“We talked to a lot of families who are receiving help from the program and may need to quit a job in order to homeschool their children,” Mailee Smith, Illinois Policy’s senior director of labor policy and staff attorney, said in an interview with the Midway. “Many of them are left not knowing what the next step is going to be. Come the end of this school year, thousands of families are left without viable options.”  

On the other hand, Dan Montgomery, the Illinois Federation of Teachers president, released a statement on Nov. 9 applauding the end of the controversial program. 

“Today, Illinois lawmakers chose to put our public schools first and end the state program that subsidized private, mostly religious schools, many of which have discriminatory policies,” the statement read.

Halle Quezada, a member of the Chicago Teachers Union and CPS teacher at the Mosaic School of Fine Arts, said she was pleased to hear about the program’s fate. She said CPS is in desperate need of funding.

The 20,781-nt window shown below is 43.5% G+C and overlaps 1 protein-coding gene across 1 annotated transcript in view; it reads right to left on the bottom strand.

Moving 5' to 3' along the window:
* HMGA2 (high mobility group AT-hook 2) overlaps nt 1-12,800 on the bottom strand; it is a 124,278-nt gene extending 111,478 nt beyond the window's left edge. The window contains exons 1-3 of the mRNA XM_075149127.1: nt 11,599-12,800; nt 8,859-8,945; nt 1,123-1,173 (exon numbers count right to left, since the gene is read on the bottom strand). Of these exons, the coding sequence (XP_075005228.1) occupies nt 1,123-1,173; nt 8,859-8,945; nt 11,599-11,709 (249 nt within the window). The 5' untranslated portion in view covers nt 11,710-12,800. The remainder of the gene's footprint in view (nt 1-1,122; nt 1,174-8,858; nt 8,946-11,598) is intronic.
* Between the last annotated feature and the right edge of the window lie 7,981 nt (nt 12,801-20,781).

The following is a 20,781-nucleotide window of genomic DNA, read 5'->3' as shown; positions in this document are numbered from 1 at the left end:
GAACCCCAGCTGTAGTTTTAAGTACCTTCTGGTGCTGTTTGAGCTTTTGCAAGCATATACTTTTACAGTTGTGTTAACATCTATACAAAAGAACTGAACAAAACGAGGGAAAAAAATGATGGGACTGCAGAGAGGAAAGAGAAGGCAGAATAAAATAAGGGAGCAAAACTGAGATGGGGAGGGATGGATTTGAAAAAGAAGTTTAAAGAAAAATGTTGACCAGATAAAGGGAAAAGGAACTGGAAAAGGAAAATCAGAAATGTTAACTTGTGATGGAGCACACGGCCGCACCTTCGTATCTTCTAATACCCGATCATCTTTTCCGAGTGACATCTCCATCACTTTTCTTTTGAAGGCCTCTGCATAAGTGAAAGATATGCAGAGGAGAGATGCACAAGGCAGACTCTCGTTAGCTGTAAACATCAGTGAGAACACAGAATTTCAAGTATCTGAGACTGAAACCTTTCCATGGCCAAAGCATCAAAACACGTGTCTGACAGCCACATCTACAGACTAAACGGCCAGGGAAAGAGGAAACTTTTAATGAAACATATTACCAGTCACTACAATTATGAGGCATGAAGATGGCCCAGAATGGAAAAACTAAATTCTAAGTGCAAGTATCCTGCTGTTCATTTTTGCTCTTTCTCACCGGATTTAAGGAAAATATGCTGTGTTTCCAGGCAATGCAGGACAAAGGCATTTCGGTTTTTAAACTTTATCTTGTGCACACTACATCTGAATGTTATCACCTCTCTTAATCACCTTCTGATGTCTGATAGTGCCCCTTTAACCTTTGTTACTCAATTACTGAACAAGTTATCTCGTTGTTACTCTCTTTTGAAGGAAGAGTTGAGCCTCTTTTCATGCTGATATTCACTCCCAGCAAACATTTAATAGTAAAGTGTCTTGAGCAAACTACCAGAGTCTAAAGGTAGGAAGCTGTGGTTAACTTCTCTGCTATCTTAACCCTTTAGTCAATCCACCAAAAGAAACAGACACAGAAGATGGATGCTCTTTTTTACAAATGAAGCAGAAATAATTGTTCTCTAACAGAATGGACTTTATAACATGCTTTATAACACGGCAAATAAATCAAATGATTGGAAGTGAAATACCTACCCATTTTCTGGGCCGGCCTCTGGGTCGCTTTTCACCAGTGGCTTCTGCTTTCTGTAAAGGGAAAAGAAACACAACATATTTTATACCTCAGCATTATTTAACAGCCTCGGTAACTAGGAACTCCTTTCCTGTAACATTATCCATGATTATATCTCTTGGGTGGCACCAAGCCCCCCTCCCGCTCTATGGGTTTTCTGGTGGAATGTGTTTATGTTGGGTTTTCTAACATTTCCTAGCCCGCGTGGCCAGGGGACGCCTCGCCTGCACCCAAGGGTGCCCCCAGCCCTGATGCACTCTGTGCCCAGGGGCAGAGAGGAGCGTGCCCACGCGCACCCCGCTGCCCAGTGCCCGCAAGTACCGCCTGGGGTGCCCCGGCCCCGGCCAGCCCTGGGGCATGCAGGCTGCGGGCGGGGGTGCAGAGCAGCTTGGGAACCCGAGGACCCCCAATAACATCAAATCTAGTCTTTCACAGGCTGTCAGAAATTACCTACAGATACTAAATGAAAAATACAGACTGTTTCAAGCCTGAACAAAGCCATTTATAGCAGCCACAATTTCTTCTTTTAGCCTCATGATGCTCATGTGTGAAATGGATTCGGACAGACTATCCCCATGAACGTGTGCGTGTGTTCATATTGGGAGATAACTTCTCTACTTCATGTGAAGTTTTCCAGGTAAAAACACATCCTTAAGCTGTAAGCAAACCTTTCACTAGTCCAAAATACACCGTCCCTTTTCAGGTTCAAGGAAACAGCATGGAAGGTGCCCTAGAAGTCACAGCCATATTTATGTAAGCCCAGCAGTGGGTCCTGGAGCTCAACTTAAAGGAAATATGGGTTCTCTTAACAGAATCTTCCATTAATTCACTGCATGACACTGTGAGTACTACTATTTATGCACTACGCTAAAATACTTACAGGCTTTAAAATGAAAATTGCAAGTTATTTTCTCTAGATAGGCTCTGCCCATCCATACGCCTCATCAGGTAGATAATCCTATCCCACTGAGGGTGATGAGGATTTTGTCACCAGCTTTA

“Our after-school programming has been in decline,” Ms. Quezada said. “Our sports have been more and more complicated to continue. Looking at my direct neighborhood, we are lucky if we can raise $2,000 in a year from parent fundraising.”

Ms. Quezada said she talked to her local representatives and encouraged them to find a different way to support the kids receiving help from Invest in Kids. 

“If it’s that important to people that they opt out of our public schools, then I feel like it is very reasonable that they fund that through their own needs instead of money that could be channeled to public schools,” Ms. Quezada said. “Maybe the schools that are welcoming these children could shoulder the responsibility to help them afford it — private schools with private money.”